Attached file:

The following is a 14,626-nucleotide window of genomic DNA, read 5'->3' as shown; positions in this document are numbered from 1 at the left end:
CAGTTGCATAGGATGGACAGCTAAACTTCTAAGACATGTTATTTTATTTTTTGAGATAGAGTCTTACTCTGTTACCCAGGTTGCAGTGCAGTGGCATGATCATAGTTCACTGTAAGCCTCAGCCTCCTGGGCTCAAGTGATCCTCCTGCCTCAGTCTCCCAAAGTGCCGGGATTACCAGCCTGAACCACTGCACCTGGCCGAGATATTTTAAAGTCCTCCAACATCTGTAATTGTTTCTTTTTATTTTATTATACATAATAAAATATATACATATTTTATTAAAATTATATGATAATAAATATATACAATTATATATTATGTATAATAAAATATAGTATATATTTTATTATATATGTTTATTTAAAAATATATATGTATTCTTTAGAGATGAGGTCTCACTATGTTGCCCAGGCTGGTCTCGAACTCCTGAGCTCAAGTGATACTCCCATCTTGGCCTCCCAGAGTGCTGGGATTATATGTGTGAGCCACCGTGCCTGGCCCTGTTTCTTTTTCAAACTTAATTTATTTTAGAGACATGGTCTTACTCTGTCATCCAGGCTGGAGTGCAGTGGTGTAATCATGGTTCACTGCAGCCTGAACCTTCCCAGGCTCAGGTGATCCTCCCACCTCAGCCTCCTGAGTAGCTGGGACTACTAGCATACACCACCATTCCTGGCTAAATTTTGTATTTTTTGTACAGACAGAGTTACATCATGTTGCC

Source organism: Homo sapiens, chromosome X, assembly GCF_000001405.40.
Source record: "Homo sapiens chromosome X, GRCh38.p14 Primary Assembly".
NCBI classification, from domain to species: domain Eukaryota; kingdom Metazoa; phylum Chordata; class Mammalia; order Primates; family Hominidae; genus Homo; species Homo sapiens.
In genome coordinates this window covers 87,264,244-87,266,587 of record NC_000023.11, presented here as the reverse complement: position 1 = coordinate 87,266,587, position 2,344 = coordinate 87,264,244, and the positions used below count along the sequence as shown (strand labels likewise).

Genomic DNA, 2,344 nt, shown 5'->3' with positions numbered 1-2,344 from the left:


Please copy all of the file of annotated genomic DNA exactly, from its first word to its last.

The following is a 14,626-nucleotide window of genomic DNA, read 5'->3' as shown; positions in this document are numbered from 1 at the left end:
CAGTTGCATAGGATGGACAGCTAAACTTCTAAGACATGTTATTTTATTTTTTGAGATAGAGTCTTACTCTGTTACCCAGGTTGCAGTGCAGTGGCATGATCATAGTTCACTGTAAGCCTCAGCCTCCTGGGCTCAAGTGATCCTCCTGCCTCAGTCTCCCAAAGTGCCGGGATTACCAGCCTGAACCACTGCACCTGGCCGAGATATTTTAAAGTCCTCCAACATCTGTAATTGTTTCTTTTTATTTTATTATACATAATAAAATATATACATATTTTATTAAAATTATATGATAATAAATATATACAATTATATATTATGTATAATAAAATATAGTATATATTTTATTATATATGTTTATTTAAAAATATATATGTATTCTTTAGAGATGAGGTCTCACTATGTTGCCCAGGCTGGTCTCGAACTCCTGAGCTCAAGTGATACTCCCATCTTGGCCTCCCAGAGTGCTGGGATTATATGTGTGAGCCACCGTGCCTGGCCCTGTTTCTTTTTCAAACTTAATTTATTTTAGAGACATGGTCTTACTCTGTCATCCAGGCTGGAGTGCAGTGGTGTAATCATGGTTCACTGCAGCCTGAACCTTCCCAGGCTCAGGTGATCCTCCCACCTCAGCCTCCTGAGTAGCTGGGACTACTAGCATACACCACCATTCCTGGCTAAATTTTGTATTTTTTGTACAGACAGAGTTACATCATGTTGCC

Source organism: Homo sapiens, chromosome X, assembly GCF_000001405.40.
Source record: "Homo sapiens chromosome X, GRCh38.p14 Primary Assembly".
NCBI classification, from domain to species: domain Eukaryota; kingdom Metazoa; phylum Chordata; class Mammalia; order Primates; family Hominidae; genus Homo; species Homo sapiens.
In genome coordinates this window covers 87,264,244-87,266,587 of record NC_000023.11, presented here as the reverse complement: position 1 = coordinate 87,266,587, position 2,344 = coordinate 87,264,244, and the positions used below count along the sequence as shown (strand labels likewise).

Genomic DNA, 2,344 nt, shown 5'->3' with positions numbered 1-2,344 from the left: